I remember being disappointed with the previous instalment. This one, although not as strong as the first volume in the series, I felt was better—probably because it deals less with slice-of-life/school moments, and tackles more seriously the matter of Penny wanting to come clean to her parents about the Inscrutable Machine. Well, ‘seriously’ being a tentative word, because her plan is, as Ray and Clair put it, just crazy enough to actually work. (On the other hand, well, it’s a plan crafted by a 14-year-old mad scientist, soooooo... why not!)

... And you can sense this plan smells like Eau de Backfiring from the moment it is formulated, and can’t help but wait for the train wreck to happen, and... I admit, I liked that part of the plot. Even though it didn’t cover the whole book (too bad). In a twisted way, the mistakes Penny keeps committing seem to me like they’re actually her subconscious, or perhaps her power, acting her to act: she wants to be a hero, she regularly tries to help people and do good deeds, but somehow she seems more cut out to be an ambiguous hero at best. More suited to be filed with the likes of Lucyfar than Marvelous.

(I’m also thinking that IF this is what the author is indeed going for, then it might also explain the Audit’s lack of insight about her daughter: maybe the Audit does know, has known for a while, and isn’t saying anything because she wants Penny to realise by herself what her true decision will have to be.)

What I regret:

- Like in the previous two books, we don’t see much of Ray and Claire, both in terms of development and sidekicking (summer camp kind of gets in the latter’s way). Hopefully the last volume will take care of the whole ‘Ray’s family’ issue. Or maybe it’s not worth it? I don’t know, I’ve always felt there was something off to them, and not merely as in ‘they don’t like superheroes/villains so I can’t tell them I’m one now.’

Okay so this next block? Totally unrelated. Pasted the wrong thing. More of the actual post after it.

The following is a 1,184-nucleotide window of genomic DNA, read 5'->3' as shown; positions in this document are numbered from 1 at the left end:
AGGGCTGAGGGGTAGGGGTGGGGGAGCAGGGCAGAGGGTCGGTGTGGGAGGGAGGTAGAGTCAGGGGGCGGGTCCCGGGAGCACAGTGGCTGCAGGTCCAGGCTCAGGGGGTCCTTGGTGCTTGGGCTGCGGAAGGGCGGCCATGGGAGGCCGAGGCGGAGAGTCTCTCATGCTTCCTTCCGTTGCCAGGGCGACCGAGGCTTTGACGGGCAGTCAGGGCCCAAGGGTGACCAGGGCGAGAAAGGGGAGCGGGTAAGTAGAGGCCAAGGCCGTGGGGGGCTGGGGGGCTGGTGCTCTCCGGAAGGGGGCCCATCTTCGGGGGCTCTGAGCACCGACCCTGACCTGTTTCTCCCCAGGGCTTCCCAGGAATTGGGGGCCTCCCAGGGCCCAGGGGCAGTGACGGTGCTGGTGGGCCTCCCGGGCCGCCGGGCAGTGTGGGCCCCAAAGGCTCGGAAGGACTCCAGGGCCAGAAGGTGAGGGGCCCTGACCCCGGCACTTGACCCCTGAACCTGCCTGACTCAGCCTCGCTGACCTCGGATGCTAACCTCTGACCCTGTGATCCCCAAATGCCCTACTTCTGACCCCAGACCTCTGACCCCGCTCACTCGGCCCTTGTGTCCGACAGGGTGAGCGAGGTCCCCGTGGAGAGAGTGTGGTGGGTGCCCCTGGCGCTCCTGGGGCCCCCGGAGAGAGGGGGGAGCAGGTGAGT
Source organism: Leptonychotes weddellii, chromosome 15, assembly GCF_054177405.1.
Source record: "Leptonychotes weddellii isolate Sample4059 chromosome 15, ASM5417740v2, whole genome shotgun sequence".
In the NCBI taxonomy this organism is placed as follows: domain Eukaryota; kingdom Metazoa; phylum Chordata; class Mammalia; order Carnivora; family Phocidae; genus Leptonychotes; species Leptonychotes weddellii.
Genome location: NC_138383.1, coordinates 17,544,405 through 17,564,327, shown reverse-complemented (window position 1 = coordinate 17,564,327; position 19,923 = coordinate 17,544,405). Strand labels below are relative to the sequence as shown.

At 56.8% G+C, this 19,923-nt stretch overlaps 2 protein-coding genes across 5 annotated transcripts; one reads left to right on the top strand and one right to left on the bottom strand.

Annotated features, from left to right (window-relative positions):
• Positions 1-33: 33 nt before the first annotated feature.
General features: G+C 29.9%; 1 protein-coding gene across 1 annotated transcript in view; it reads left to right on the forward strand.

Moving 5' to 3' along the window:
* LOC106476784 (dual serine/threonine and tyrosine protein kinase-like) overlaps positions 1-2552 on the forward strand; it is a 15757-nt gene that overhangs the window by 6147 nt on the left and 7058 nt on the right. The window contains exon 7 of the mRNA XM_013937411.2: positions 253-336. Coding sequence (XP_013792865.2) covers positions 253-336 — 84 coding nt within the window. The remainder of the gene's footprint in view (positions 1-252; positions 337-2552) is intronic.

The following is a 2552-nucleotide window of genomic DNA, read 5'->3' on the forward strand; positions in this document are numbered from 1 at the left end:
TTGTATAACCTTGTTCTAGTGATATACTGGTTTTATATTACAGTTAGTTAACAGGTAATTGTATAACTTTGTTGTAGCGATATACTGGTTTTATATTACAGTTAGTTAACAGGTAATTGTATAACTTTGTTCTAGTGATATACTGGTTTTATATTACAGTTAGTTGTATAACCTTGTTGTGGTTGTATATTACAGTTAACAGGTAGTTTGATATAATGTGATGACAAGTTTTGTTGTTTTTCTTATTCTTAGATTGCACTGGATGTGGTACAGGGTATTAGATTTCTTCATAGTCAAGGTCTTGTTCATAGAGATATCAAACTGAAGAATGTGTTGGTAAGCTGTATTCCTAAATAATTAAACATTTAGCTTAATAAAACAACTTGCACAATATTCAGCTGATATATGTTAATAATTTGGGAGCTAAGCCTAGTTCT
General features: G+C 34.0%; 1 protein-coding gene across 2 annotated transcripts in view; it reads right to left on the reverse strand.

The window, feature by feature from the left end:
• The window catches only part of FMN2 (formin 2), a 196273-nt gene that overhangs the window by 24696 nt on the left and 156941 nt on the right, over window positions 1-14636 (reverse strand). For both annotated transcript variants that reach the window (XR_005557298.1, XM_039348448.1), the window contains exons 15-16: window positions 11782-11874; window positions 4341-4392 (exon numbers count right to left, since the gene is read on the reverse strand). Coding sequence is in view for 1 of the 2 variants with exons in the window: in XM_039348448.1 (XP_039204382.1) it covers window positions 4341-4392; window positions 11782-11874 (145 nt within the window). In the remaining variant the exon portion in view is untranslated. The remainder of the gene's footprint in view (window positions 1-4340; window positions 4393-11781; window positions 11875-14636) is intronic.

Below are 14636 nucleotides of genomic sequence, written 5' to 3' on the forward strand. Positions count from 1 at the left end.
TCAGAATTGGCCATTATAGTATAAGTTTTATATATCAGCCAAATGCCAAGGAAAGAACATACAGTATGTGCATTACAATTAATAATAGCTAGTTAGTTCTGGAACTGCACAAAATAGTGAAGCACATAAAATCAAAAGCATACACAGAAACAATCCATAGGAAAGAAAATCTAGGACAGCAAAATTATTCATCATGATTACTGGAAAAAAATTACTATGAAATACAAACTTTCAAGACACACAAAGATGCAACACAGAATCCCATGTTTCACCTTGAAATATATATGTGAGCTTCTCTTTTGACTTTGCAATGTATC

- The coming back of a friendtagonist: I was expecting it, I wanted to see it happen, yet at the same time, the way it was dealt with felt like a plot device. Kind of ‘this character is needed to help Penny build one specific machine, and then will be unneeded for the rest of the book.’ Meh.

What I’m in between about:
- The ending. It is fairly depressing, and a cliffhanger... yet at the same time, I’m glad the whole thing wasn’t solved just like that, since it would’ve been too simple, and... ‘too clean?’

Conclusion: Not on par with volume 1, howeve it did leave me with a better impression than volume 3.

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review 2017-06-26 18:14
A Monster Calls / Patrick Ness
A Monster Calls - Patrick Ness,Jim Kay

The monster showed up after midnight. As they do.  But it isn’t the monster Conor’s been expecting. He’s been expecting the one from his nightmare, the one he’s had nearly every night since his mother started her treatments, the one with the darkness and the wind and the screaming…  This monster is something different, though. Something ancient, something wild. And it wants the most dangerous thing of all from Conor.  It wants the truth.

 

 

“The monster showed up just after midnight. As they do.”

That’s when our worries plague us—in the middle of the night when there’s nothing we can do except stew about them. Your nightmare is now interrupted by real-life worries that are worse. Deal with it!

I’ve lived through a similar situation. I was at my father’s side when he died, after three weeks of lingering in hospital after a car accident. I went through all the stages of grief, repeatedly. Denial, bargaining, anger, depression, acceptance. I had the advantage of a couple of decades of experience more than Conor, but the emotions are the same.

I can’t even remember who I was talking to on the phone, days before Dad died, when I said, “Why can’t this poor man die? What’s holding him here?” Because his life was never going to be the same. He would never be physically or emotionally whole again. His life would simply have been a frustrating struggle and he didn’t deal well with frustration. All in all, it was a relief when he made the decision to let go. I was grateful that he was able to leave, but I have missed him every day since then.

I shed a lot of tears towards the end of this book. I think it would be an excellent offering to any young person who has lost a parent or whose parent is on the brink of death. It’s okay to be angry. It’s okay to be sad. It’s okay to be relieved when that parent is released from pain. Whatever you feel, it’s okay.

Apologies to my real-life book club for choosing yet another “cancer book.”